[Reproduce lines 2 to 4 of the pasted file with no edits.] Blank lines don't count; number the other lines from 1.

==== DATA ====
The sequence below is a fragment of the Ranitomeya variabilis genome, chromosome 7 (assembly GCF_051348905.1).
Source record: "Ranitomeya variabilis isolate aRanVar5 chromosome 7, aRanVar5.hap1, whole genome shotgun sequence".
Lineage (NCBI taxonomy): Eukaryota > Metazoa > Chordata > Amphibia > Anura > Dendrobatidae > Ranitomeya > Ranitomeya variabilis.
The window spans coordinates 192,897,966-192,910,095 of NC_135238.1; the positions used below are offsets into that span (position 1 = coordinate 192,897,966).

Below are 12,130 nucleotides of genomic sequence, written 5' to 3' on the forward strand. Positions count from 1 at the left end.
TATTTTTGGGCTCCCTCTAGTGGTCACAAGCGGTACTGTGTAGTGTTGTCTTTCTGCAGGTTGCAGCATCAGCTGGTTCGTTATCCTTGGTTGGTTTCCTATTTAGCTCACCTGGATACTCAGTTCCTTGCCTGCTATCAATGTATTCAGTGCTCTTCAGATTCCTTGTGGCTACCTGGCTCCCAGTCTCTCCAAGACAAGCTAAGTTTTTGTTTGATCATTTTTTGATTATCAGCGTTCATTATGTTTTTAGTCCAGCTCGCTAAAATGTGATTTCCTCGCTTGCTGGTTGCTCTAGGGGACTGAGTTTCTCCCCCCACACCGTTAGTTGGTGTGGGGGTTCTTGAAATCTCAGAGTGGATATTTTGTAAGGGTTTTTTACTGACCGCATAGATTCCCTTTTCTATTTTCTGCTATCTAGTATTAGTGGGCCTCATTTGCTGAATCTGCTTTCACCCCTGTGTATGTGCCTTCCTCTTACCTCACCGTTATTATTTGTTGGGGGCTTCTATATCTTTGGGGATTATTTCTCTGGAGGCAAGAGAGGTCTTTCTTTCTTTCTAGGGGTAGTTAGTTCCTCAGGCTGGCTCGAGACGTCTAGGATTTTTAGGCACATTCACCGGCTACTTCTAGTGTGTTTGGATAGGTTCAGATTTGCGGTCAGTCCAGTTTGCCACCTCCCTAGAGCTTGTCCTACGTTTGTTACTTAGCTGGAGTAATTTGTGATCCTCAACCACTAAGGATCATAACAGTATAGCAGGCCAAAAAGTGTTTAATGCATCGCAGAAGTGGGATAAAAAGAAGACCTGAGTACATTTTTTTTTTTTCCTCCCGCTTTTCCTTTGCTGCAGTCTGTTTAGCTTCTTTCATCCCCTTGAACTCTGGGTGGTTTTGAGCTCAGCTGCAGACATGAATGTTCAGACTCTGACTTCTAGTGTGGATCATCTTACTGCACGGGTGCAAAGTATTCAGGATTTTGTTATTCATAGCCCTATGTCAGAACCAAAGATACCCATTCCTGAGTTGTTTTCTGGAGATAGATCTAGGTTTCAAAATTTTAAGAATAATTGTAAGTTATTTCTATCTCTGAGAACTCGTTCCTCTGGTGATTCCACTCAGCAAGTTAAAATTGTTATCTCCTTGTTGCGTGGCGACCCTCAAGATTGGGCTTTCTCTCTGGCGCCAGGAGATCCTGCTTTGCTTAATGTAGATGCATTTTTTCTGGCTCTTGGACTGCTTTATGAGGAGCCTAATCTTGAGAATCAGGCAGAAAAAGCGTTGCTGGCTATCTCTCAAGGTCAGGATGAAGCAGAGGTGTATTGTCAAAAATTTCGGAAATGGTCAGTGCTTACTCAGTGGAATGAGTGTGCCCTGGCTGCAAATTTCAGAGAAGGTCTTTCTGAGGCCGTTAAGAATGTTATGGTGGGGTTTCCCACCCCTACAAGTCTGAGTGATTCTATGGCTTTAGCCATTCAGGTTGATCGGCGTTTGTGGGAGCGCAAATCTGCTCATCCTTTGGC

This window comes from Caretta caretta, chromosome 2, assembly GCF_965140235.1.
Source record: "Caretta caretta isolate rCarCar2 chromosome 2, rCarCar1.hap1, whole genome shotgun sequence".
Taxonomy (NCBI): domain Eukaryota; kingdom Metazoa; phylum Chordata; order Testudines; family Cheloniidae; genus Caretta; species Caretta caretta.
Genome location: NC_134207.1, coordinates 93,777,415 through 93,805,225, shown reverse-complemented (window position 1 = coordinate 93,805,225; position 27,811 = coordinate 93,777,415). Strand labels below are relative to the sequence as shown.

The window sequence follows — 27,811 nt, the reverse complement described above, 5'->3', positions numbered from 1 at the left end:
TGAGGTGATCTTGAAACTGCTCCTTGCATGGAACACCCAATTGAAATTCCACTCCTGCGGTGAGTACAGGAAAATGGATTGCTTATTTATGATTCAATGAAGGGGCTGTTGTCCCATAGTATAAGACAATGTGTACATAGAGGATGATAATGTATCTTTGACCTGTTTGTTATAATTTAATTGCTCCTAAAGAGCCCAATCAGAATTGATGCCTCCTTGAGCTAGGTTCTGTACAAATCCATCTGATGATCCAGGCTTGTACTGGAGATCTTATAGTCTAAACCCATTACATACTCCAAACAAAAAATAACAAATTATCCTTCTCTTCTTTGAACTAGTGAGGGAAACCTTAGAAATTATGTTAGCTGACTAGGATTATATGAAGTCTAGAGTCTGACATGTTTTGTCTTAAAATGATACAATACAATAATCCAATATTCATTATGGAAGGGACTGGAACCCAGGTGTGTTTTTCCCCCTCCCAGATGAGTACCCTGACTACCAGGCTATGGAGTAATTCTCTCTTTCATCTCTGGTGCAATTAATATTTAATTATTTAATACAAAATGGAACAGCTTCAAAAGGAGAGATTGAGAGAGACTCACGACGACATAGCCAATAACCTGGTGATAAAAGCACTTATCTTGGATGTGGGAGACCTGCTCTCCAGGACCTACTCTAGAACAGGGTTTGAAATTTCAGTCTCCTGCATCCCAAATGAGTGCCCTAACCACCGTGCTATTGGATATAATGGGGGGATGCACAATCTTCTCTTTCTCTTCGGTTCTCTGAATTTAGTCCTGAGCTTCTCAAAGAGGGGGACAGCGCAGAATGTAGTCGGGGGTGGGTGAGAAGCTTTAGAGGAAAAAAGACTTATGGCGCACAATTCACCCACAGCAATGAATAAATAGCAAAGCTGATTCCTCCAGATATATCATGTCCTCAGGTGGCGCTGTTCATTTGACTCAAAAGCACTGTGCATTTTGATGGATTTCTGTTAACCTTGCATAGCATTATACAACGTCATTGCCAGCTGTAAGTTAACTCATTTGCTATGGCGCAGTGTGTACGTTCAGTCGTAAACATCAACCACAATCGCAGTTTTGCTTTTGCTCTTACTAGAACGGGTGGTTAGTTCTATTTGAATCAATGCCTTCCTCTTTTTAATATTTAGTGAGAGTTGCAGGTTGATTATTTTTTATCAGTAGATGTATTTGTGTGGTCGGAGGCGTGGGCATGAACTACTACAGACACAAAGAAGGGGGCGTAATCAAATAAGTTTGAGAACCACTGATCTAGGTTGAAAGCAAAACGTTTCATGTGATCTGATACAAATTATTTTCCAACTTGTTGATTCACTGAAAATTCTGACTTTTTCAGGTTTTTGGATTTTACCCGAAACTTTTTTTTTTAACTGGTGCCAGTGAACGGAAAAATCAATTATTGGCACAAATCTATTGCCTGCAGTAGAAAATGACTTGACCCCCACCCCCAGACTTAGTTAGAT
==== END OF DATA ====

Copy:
Source record: "Ranitomeya variabilis isolate aRanVar5 chromosome 7, aRanVar5.hap1, whole genome shotgun sequence".
Lineage (NCBI taxonomy): Eukaryota > Metazoa > Chordata > Amphibia > Anura > Dendrobatidae > Ranitomeya > Ranitomeya variabilis.
The window spans coordinates 192,897,966-192,910,095 of NC_135238.1; the positions used below are offsets into that span (position 1 = coordinate 192,897,966).